With the aid a of structured, standardized questionnaire each participant will be asked for a history of: hypertension, diabetes mellitus, atrial fibrillation, TIA, stroke, myocardial infarction, coronary artery bypass graft, per-cutaneous transluminal coronary angiography, aortic prothesis, vascular prothesis, carotid endartectomy [2–4, 21] and migraine  The presence of a family history of myocardial infarction, cerebrovascular disease and diabetes mellitus in next of kin will be recorded.
Current medication use will be noted and classified according to the Anatomical therapeutic chemical (ATC) classification system. (World Health Organization, WHO Collaborating Centre for drug statistics and methodology, http://www.whocc.no/atcddd/)
Assessment of other variables
A standardized structured questionnaire used in previous large scale epidemiological studies will be used to assess for the history of depressive symptoms; normal reactions to stressful events or normal grief will carefully be excluded . In case of a depressive episode, age of onset, the medical advice and medication use will be registered. We defined 'depression' as those depressive episodes that have required attention of a general practitioner, psychologist, or psychiatrist. This definition includes minor depression, as well as more severe depression syndromes such as major depression and bipolar depression .
In addition participants will be screened for depressive symptoms by means of the Mini International Neuropsychiatric Interview (MINI), part A, which is a short diagnostic structured interview based on the DSM IV . Additionally, presence of actual depressive symptoms will be assessed by two self report questionnaires, the Center of Epidemiologic Studies Depression Scale (CES-D)  and the Hospital Anxiety and Depression Scale (HADS) .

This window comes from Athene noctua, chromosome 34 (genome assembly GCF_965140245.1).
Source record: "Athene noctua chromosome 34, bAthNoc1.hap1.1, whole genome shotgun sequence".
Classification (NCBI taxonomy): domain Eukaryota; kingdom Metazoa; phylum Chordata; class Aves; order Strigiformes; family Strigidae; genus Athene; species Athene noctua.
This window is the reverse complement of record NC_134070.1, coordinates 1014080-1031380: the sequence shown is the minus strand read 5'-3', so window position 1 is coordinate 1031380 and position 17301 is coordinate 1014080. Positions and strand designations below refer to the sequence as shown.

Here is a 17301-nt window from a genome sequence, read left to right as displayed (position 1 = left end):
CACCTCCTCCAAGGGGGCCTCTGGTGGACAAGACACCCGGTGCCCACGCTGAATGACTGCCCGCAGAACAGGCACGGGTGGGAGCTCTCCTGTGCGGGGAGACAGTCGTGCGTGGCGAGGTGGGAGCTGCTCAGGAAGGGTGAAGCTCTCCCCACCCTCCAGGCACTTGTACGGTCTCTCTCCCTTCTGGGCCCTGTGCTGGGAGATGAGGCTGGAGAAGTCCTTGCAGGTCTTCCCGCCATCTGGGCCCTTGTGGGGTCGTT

Additional Self-report questionnaires
For the assessment of sleep disorders we will use the SCOPA-Sleep scale  and for fatigue the Checklist on Individual Strength (CIS20R) . The overall health status (quality of life) will be assessed with the Short Form 36 (SF-36) [52, 53].
Height and weight will be measured without shoes in light clothing. The body mass index (BMI) is calculated as weight divided by height (in meters) squared. The maximal waist circumference will be measured without shirt, in standing position, between the lowest rib and the iliac crest, at the end of normal expiration . Blood pressure and pulse rate will be measured in triplicate in supine position after 5 minutes rest. Subsequently one measurement is performed after 1 minute in upright position .
The presence of the glabella, snout and grasp reflex, the applause sign  and the plantar response will be registered.
The strength of the biceps, hand grip, iliopsoas, quadriceps and foot extensor muscles on both sides will be measured by the medical research council scale (MRC) and by a dynamometer. (Citec® hand-held dynamometer) .
Sensory system will be assessed by a quantitative measurement by vibration tuning fork (Rydel-Seiffer®) on both first toes and both medial malleolus, also registering ankle oedema and ankle jerks.
MRI scanning will be performed on a 1.5-Tesla Magnetom scanner (Siemens, Erlangen, Germany). The scanning protocol includes whole brain 3 D T1 magnetization-prepared rapid gradient-echo (MPRAGE) sequence (TR/TE/TI 2250/3.68/850ms; flip angle 15°; voxel size 1.0 × 1.0 × 1.0 mm); FLAIR pulse sequences (time repetition [TR]TE/TI 9000/84/2200 ms; voxel size 1.0 × 1.2 × 6.0 mm (including slice gap of 1 mm); transversal T2* weighted gradient echo sequence (TR/TE 800/26 ms; voxel size 1.3 × 1.0 × 6.0 mm (including slice gap of 1.0 mm); DTI (TR/TE 10100/93ms; voxel size 2.5 × 2.5 × 2.5 mm; 4 unweighted scans, 30 diffusion weighted scans, with non co-linear orientation of the diffusion-weighting gradient, and b value 900 s/mm2) and resting state imaging using a gradient echo EPI (TR/TE 2400/40ms; voxel size 3.5 × 3.5 × 4.4 mm (including slice gap of 0.4 mm)). During resting state, subjects will be told not to concentrate on any particular subject, but just to relax with their eyes closed. The complete scanning protocol takes 31 minutes.